Based on article from La Voz de Galicia, 5th July, 2007.

Tuesday, July 10, 2007

Welcome to Galidonia

This blog is about my observations of life in Galicia. It will focus entirely on matters of interest to me which are related to the city and the region/country. I have been living in A Coruña for one year now. Below is a record of previous writings on Galician subjects that have appeared on my other two blogs; the football dominated The Ball is Round at and the more general Catadonia at . The posts were written between August 2006 and July 2007. Start from the bottom if you want to read in chronological order. The posts are separated with asterisks.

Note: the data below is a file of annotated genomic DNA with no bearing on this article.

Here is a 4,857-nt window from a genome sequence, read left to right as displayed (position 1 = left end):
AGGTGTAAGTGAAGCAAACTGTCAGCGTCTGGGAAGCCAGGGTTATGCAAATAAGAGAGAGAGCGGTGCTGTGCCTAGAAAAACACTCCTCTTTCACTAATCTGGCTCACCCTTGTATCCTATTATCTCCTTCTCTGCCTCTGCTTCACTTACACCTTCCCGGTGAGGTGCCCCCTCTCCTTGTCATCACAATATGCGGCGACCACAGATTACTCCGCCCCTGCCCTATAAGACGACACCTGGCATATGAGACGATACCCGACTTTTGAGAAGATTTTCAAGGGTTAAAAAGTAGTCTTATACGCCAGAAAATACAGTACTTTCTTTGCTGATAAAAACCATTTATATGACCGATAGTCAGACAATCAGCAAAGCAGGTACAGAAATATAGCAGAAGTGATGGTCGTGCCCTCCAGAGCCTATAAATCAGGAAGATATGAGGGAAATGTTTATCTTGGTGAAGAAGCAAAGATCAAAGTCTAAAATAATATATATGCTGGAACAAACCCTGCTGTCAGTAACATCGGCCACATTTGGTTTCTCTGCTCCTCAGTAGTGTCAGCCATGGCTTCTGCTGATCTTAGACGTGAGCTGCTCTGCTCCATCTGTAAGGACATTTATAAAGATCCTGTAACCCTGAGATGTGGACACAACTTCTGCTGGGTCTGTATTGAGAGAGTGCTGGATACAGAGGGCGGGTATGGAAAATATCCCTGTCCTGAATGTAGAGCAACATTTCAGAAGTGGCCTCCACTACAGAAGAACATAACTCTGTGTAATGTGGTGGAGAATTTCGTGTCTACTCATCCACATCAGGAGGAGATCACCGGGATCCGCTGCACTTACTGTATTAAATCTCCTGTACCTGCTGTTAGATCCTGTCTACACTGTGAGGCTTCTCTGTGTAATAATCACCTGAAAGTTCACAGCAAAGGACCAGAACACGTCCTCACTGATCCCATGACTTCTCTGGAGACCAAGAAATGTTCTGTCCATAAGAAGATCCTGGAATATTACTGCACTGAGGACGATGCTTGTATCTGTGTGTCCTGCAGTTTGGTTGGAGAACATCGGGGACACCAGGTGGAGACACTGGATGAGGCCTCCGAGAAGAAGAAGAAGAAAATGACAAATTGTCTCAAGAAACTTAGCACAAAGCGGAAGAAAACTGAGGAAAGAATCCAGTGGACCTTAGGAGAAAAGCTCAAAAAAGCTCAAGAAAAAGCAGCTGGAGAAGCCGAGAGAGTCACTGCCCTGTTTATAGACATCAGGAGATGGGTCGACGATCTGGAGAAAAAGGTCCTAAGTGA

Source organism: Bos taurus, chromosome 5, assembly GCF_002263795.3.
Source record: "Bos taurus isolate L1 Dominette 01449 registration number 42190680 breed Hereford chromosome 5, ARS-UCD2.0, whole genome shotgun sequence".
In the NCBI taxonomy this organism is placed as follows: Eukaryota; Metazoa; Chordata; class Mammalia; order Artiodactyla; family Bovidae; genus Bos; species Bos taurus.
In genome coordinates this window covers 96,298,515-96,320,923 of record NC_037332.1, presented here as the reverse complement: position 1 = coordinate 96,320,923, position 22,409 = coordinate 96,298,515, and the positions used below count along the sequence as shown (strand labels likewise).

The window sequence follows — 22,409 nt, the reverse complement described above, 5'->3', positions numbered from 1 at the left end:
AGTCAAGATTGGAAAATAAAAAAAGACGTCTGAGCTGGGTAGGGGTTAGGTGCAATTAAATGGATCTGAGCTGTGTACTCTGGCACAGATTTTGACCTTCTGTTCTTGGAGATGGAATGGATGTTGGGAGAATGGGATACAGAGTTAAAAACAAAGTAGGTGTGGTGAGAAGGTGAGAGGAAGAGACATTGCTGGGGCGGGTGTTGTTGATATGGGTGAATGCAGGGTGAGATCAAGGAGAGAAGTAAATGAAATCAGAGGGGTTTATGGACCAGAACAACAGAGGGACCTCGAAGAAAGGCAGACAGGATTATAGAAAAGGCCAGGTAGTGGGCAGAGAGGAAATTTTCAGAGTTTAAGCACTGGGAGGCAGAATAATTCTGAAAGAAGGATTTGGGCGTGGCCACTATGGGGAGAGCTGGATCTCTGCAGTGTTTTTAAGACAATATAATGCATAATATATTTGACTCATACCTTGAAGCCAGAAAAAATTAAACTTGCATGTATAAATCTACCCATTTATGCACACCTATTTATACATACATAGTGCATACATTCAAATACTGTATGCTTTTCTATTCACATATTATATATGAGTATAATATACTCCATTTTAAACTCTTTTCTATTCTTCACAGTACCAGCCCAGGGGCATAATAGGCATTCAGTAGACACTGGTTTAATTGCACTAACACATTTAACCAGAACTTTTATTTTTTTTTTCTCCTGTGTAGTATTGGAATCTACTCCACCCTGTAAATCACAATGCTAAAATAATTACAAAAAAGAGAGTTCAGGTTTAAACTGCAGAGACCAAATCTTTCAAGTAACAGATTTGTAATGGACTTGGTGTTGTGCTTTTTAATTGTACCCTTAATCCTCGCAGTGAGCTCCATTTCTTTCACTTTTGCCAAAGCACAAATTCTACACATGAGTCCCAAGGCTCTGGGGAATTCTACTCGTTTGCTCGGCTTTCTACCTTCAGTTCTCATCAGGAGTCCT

One of the objectives of the new "Ley Orgánica de Educación" is that Galician children will begin to study English from 6 years of age. La Xunta (the Galician govt.) has decided they should be taught English from 3 years old and almost one thousand Galician schools will begin teaching English to 3 year olds in the new school year (2007-08)

"Luton is more famous for its airport and an old and glorious football team than for anything else." That's according to the newspaper La Voz de Galicia. Glorious football team? Maybe they remembered that image of David Pleat skipping across the pitch like a demented pony in his brown tweeds sometime in the early 80's. But come on guys, that was because they had avoided relegation, not won the FA Cup. To be fair, Luton Town weren't a bad team back then.